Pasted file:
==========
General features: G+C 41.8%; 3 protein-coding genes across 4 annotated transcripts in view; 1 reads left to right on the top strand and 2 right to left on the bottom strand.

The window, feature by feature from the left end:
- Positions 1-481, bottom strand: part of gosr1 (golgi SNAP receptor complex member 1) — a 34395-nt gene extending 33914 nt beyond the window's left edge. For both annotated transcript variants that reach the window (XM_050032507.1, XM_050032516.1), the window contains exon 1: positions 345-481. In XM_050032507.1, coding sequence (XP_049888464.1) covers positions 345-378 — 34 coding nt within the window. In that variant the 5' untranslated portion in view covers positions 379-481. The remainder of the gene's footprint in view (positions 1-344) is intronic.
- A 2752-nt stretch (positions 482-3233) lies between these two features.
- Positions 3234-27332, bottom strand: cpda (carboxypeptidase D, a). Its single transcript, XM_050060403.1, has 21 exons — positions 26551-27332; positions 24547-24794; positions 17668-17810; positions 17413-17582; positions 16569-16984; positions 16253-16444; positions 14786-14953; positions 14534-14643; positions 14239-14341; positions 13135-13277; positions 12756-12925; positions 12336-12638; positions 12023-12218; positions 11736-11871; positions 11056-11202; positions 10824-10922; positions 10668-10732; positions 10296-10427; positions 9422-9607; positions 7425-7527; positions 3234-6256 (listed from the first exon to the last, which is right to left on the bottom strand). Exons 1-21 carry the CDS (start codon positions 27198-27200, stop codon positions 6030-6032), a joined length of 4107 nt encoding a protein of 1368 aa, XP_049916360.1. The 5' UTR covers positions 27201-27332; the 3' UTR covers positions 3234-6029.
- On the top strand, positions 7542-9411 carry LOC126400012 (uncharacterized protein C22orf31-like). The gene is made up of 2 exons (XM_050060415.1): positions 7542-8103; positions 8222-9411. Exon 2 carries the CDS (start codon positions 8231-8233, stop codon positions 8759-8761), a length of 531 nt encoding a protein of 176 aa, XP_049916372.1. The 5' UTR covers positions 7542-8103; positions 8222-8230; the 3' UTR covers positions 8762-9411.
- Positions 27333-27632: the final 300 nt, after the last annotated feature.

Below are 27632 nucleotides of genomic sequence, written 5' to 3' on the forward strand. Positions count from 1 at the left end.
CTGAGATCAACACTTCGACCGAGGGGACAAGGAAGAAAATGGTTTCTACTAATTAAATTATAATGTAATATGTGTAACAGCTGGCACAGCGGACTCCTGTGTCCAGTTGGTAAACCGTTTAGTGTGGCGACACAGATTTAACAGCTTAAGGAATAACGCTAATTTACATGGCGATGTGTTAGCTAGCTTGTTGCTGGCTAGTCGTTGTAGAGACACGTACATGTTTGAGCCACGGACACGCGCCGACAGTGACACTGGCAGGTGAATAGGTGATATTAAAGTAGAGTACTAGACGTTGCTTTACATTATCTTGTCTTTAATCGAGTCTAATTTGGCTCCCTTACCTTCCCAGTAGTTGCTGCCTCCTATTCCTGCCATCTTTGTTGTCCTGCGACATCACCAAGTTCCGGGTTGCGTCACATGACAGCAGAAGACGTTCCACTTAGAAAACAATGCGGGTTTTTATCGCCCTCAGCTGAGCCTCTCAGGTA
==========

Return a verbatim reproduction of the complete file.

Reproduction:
General features: G+C 41.8%; 3 protein-coding genes across 4 annotated transcripts in view; 1 reads left to right on the top strand and 2 right to left on the bottom strand.

The window, feature by feature from the left end:
- Positions 1-481, bottom strand: part of gosr1 (golgi SNAP receptor complex member 1) — a 34395-nt gene extending 33914 nt beyond the window's left edge. For both annotated transcript variants that reach the window (XM_050032507.1, XM_050032516.1), the window contains exon 1: positions 345-481. In XM_050032507.1, coding sequence (XP_049888464.1) covers positions 345-378 — 34 coding nt within the window. In that variant the 5' untranslated portion in view covers positions 379-481. The remainder of the gene's footprint in view (positions 1-344) is intronic.
- A 2752-nt stretch (positions 482-3233) lies between these two features.
- Positions 3234-27332, bottom strand: cpda (carboxypeptidase D, a). Its single transcript, XM_050060403.1, has 21 exons — positions 26551-27332; positions 24547-24794; positions 17668-17810; positions 17413-17582; positions 16569-16984; positions 16253-16444; positions 14786-14953; positions 14534-14643; positions 14239-14341; positions 13135-13277; positions 12756-12925; positions 12336-12638; positions 12023-12218; positions 11736-11871; positions 11056-11202; positions 10824-10922; positions 10668-10732; positions 10296-10427; positions 9422-9607; positions 7425-7527; positions 3234-6256 (listed from the first exon to the last, which is right to left on the bottom strand). Exons 1-21 carry the CDS (start codon positions 27198-27200, stop codon positions 6030-6032), a joined length of 4107 nt encoding a protein of 1368 aa, XP_049916360.1. The 5' UTR covers positions 27201-27332; the 3' UTR covers positions 3234-6029.
- On the top strand, positions 7542-9411 carry LOC126400012 (uncharacterized protein C22orf31-like). The gene is made up of 2 exons (XM_050060415.1): positions 7542-8103; positions 8222-9411. Exon 2 carries the CDS (start codon positions 8231-8233, stop codon positions 8759-8761), a length of 531 nt encoding a protein of 176 aa, XP_049916372.1. The 5' UTR covers positions 7542-8103; positions 8222-8230; the 3' UTR covers positions 8762-9411.
- Positions 27333-27632: the final 300 nt, after the last annotated feature.

Below are 27632 nucleotides of genomic sequence, written 5' to 3' on the forward strand. Positions count from 1 at the left end.
CTGAGATCAACACTTCGACCGAGGGGACAAGGAAGAAAATGGTTTCTACTAATTAAATTATAATGTAATATGTGTAACAGCTGGCACAGCGGACTCCTGTGTCCAGTTGGTAAACCGTTTAGTGTGGCGACACAGATTTAACAGCTTAAGGAATAACGCTAATTTACATGGCGATGTGTTAGCTAGCTTGTTGCTGGCTAGTCGTTGTAGAGACACGTACATGTTTGAGCCACGGACACGCGCCGACAGTGACACTGGCAGGTGAATAGGTGATATTAAAGTAGAGTACTAGACGTTGCTTTACATTATCTTGTCTTTAATCGAGTCTAATTTGGCTCCCTTACCTTCCCAGTAGTTGCTGCCTCCTATTCCTGCCATCTTTGTTGTCCTGCGACATCACCAAGTTCCGGGTTGCGTCACATGACAGCAGAAGACGTTCCACTTAGAAAACAATGCGGGTTTTTATCGCCCTCAGCTGAGCCTCTCAGGTA